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ATLANTA -- Michele Williams is a casting agent and playwright in East Point whose biggest drama happened in real-life a year ago this week.

That's when her son was nearly killed in a senseless shooting at a Gwinnett County restaurant. And that's why she wants the president to forge ahead with gun control.

"With the decisions that the president is making there have to be voices being heard," she said. "People who've gone through situations that are senseless."

Brian Morgan is a bodyguard. His job is to protect people from crime. Guns are the tools of his trade.

He is against the president's plan.

"I think it's going too far; every time we have a major incident, it's sad," said Morgan. "But you always have those one or two crazies who are going to take advantage of everything. And then it puts all of us like where are we at now."

In fact, opposition to further gun control was unanimous among those we spoke with at Georgia Range and Guns in Forest Park, where most believe the 2nd amendment is inviolate.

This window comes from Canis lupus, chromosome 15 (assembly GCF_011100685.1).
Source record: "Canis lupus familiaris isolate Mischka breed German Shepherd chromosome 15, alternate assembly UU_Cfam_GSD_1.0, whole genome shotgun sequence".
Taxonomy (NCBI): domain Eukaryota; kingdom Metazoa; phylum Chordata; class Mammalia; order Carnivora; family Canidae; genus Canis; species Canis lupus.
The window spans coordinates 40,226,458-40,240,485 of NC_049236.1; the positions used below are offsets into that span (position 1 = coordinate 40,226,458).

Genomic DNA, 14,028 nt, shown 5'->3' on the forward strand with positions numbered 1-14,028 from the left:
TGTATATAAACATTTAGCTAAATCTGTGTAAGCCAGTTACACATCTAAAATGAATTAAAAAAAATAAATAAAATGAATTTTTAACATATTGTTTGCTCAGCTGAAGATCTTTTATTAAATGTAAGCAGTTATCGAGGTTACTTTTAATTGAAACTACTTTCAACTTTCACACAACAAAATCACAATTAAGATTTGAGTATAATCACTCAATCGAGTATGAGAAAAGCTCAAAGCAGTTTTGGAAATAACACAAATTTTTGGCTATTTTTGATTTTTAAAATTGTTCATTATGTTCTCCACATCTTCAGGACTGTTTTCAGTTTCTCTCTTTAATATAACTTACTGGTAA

But for those like Williams, the nation's growing epitaph of deadly violence is proof that not only should guns be tightly regulated, so should the ammunition.

"'Why are you buying these bullets? What do you need them for? What kind of weapons are you using?'" said Williams. "And so if you stop it at the bullets then they can't shoot without the bullets."

Morgan believes that kind of thinking is a recipe for disaster.

"These policies about buying certain amounts of ammunition... okay, where does that leave us security officers who do carry firearms? body guards who carry firearms?" asked Morgan.

"You're making it hard on us."

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